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Honda CB500X (2017) - Review | Winter testing

BikeSocial Publisher since January 2017.



Winter road test: Honda CB500X

Honda’s CB500X adventure bike doesn’t have an ambient temperature readout. Right now, that’s a good thing. Ten miles in to a 55 mile commute through fog, ice and that brown, salty slush coating our roads from December to March, my fingers are suggesting somewhere around minus-two. I’m not looking for sympathy, but if you want glamour, I’d suggest going back to bed and popping back in the summer.

The idea was simple. Rather than moan about zero grip and puny lean angles, let’s get out there and use winter to test the stuff we can’t do in summer. Like headlights… and traction control… and weather protection. The real world stuff that all-too easily gets forgotten in summer or is simply just hard to test on warm, dry, clean tarmac.

Honda’s CB500X is proving to be a great winter benchmark. On paper, it’s a simple bike with an ‘ok’ spec; 47bhp, 196kg and a claimed 250 mile tank range for just £5599, with ABS and up-to-the-minute styling. On the road, it lives up to the promise if not the dreamy aspiration of razzing around on a million horsepower superbike. The CB is like a healthy portion of pie and mash as opposed to the Michelin starred ‘pulled quail beaks in pauper’s tears’ mega-motos we all dream about. And sometimes, especially in winter, a plate of pie and mash is just what you need.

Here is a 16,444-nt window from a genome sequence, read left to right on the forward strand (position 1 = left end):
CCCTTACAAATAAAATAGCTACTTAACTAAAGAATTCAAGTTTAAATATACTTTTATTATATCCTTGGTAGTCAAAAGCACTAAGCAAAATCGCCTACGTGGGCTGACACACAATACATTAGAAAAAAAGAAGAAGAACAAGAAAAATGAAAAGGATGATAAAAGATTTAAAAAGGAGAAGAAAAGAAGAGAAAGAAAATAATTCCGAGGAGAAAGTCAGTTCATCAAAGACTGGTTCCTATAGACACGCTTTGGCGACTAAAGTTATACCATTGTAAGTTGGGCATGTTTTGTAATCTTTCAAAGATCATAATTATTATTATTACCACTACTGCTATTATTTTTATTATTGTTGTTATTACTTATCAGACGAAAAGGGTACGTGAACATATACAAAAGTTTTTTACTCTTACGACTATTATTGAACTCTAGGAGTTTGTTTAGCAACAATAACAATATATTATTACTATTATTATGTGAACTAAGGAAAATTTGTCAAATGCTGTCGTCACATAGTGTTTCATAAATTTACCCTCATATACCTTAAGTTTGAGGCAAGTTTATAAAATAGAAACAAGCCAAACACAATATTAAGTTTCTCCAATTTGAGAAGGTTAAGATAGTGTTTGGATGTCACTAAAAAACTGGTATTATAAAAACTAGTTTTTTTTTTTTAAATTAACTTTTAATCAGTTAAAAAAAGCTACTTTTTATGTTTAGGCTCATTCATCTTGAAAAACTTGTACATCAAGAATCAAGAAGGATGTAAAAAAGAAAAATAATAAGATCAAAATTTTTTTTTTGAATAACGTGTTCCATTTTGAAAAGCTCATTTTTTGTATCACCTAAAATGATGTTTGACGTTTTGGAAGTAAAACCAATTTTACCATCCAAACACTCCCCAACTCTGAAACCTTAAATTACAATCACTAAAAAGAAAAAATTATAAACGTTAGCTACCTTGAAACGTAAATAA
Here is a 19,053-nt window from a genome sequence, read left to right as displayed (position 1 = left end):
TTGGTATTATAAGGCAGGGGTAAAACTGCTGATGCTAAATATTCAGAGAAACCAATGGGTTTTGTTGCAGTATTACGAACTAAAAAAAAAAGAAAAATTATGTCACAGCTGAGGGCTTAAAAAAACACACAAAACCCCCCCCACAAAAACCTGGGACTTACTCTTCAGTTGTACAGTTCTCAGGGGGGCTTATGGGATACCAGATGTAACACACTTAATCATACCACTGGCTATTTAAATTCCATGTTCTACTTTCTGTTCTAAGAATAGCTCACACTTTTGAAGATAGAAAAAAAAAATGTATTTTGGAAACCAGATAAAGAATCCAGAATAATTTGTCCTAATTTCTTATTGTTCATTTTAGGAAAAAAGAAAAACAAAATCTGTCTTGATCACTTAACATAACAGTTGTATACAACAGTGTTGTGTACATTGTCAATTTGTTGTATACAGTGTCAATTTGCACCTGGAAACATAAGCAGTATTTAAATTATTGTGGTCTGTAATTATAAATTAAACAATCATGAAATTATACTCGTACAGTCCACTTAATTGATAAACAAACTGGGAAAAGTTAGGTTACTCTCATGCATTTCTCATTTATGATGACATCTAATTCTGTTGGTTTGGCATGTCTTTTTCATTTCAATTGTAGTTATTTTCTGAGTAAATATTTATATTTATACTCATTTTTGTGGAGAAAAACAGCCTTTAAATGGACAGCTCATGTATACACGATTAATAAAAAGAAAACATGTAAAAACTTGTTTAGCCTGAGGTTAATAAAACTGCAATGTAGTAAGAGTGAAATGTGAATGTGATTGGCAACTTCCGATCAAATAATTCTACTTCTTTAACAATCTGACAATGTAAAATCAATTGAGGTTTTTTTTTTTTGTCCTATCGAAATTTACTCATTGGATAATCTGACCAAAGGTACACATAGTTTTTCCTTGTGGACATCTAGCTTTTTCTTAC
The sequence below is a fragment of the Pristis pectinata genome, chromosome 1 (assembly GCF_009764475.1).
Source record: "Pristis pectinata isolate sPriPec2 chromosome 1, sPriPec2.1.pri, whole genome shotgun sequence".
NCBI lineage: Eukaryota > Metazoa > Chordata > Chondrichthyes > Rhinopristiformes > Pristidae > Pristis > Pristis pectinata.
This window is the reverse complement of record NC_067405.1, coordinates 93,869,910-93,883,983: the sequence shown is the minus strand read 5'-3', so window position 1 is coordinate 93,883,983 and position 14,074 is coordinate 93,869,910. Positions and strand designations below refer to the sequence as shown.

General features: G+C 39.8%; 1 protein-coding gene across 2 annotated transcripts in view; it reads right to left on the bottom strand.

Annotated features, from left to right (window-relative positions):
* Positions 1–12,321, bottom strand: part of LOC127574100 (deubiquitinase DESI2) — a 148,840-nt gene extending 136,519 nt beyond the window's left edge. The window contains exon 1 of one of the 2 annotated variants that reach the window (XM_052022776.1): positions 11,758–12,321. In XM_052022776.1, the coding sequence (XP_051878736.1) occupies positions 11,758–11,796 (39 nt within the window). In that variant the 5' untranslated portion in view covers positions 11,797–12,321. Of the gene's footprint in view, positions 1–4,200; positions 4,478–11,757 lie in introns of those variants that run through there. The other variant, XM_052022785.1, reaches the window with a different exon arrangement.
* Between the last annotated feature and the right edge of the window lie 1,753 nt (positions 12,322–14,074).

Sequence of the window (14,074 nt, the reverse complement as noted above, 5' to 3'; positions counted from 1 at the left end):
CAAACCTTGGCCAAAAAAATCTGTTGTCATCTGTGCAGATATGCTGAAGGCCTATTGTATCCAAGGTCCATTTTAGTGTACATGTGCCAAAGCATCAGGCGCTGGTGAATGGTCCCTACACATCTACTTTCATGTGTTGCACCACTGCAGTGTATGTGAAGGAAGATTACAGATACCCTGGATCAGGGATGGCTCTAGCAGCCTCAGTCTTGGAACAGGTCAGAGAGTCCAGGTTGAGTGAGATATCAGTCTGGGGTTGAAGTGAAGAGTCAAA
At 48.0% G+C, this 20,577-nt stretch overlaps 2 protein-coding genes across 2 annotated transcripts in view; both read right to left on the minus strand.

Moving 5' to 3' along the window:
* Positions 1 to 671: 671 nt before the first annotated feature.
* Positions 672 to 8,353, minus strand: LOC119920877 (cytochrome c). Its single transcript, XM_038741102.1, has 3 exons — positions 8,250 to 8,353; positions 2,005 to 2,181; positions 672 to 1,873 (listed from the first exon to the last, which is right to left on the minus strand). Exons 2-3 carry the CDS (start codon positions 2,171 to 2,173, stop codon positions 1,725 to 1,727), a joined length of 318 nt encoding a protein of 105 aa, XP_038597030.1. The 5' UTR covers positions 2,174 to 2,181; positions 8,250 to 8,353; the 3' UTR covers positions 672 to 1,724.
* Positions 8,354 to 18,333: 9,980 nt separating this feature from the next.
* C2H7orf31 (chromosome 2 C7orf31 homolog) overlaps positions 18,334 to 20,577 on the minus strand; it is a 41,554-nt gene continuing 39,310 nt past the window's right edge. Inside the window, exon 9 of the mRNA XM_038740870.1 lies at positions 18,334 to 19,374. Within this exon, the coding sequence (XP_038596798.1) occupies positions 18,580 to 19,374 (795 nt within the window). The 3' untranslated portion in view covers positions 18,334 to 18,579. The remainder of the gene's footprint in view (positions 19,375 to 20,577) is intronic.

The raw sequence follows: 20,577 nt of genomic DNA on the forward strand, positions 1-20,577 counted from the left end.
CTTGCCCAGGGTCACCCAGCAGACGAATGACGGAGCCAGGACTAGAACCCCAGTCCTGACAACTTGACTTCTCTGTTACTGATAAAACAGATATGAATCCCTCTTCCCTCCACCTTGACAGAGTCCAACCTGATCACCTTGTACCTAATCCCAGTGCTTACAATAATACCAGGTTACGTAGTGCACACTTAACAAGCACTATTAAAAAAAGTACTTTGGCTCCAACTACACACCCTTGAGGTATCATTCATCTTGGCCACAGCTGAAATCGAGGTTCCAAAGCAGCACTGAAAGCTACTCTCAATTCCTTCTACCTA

The ‘X’ is the adventure version of Honda’s three CB500 models. It’s tempting to say it’s adventure-flavoured in the same way as some biscuits have a ‘chocolate-flavoured-coating’. Actually, that’s unfair. The CB500 is every bit as much of an adventure bike as BMW’s GS (which, let’s not forget, has almost always been just the taller, beakier version of their flat twin platform), it’s just that no A-list celebs have ridden one around the world yet.

And besides, let’s define the word ‘adventure’. In the last 34 minutes me and the CB-X have navigated the frozen wastelands of Lincolnshire, made at least four ill-advised overtakes that carried far more risk to life-and-limb than any dodgy Columbian border crossing. We’ve encountered black ice, white ice, slurry, an Audi A3 coming straight at us on the our side of the road because he misjudged an overtake, and almost ran into the back of a tractor doing 40mph less than the speed limit, in the fog, with no rear lighting whatsoever. How much more adventure do you want on your way to work? 

The ease with which the CB500 dealt with all of this is one of the reasons why they sell so well. That 496cc twin cylinder engine might spend most of its time doing that lovely linear-power-delivery thing that Honda’s do so well. But when you need a bit of extra acceleration to sort out a mistimed overtake, it’s there, hiding at the top of the rev counter.

Likewise, a glance at the spec sheet shows a chassis that’s neither long or short with steering geometry neither radical or conservative. But… the CB turns easily, with confidence and is predictably stable under heavy braking, on frosty roads when an ancient John Deere appears out of nowhere.

There are no gimmicks; no variable valve timing, multiple riding modes, anti-wheelie settings or traction control. The ABS needs a proper emergency to provoke it, which is how it should be and although a single front brake disc might leave the racers lacking, on the road, you just use a bit more rear brake to manage your speed. Well-chosen suspension settings mean the weight transfer under braking is smooth and progressive so the rear ABS doesn’t come in too early because the wheel’s off the ground.